This Obit for James Hawthorne, lays out some of the difficulty for anyone trying to give fair play to all sides in its coverage of Northern Ireland during its troubled past. Whether Hawthorne ever achieved that is doubtful (who could who had to cover the Hunger Strike period?), but what is known is that he and his family faced serious death threats.
The most serious came from Protestant extremists after objective but, in their view, excessive BBC coverage of the IRA hunger strikers’ deaths in 1981. Hawthorne and his wife and two of their children left Belfast at a few hours’ notice and a police guard was allocated to his third child at school in Wales. He himself returned immediately, living for some time in a safe house and driving to and from work in a rusty old banger that he felt no self- respecting terrorist would target. He had already had one hoax bomb attached to his car, and these incidents, together with an intelligence warning that the IRA planned to kidnap his son, give some indication of the strain imposed on him. He responded with resilience, courage and humour. In 1982 he was appointed CBE.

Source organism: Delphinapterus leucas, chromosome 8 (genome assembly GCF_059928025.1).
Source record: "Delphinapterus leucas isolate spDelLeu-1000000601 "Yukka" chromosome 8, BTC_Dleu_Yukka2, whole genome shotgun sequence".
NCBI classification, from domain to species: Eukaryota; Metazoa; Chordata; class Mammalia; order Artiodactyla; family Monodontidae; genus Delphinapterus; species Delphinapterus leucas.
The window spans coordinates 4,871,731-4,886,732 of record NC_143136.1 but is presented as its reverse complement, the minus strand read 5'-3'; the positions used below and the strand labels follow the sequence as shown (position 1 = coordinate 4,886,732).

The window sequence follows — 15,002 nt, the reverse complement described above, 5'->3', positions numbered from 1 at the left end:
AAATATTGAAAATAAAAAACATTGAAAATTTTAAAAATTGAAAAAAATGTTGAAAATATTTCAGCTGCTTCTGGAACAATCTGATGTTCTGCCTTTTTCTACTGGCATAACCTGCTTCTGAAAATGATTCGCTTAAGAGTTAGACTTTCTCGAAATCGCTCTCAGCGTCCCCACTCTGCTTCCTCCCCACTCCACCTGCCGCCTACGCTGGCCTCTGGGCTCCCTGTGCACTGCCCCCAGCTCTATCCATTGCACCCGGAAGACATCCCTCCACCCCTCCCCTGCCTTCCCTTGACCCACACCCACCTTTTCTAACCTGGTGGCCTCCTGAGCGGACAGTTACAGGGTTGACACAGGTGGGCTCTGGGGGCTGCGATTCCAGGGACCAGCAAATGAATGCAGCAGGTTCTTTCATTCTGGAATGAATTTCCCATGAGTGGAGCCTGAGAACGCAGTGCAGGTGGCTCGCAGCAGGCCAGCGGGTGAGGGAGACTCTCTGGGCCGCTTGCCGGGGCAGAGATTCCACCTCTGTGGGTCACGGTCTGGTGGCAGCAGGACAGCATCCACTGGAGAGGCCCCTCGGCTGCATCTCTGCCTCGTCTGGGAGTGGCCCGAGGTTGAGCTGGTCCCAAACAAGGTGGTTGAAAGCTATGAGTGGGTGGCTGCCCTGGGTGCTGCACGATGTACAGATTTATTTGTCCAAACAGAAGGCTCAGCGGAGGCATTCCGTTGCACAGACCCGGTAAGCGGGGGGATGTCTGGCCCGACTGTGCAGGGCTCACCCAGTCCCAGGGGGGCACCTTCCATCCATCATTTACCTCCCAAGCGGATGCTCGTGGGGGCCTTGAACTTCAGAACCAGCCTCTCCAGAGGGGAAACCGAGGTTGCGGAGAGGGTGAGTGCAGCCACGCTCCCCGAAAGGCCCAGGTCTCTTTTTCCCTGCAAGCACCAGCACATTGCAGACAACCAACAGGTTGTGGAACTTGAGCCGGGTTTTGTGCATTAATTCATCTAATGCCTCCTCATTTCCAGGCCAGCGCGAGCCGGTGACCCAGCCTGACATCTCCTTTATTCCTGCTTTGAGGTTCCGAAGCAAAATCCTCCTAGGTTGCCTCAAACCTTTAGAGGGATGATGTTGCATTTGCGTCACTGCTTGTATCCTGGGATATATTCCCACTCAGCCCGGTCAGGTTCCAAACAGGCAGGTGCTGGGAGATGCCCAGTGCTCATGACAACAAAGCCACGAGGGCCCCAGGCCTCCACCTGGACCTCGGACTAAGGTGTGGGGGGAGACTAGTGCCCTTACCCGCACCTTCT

Mick is founding editor of Slugger. He has written papers on the impacts of the Internet on politics and the wider media and is a regular guest and speaking events across Ireland, the UK and Europe. Twitter: @MickFealty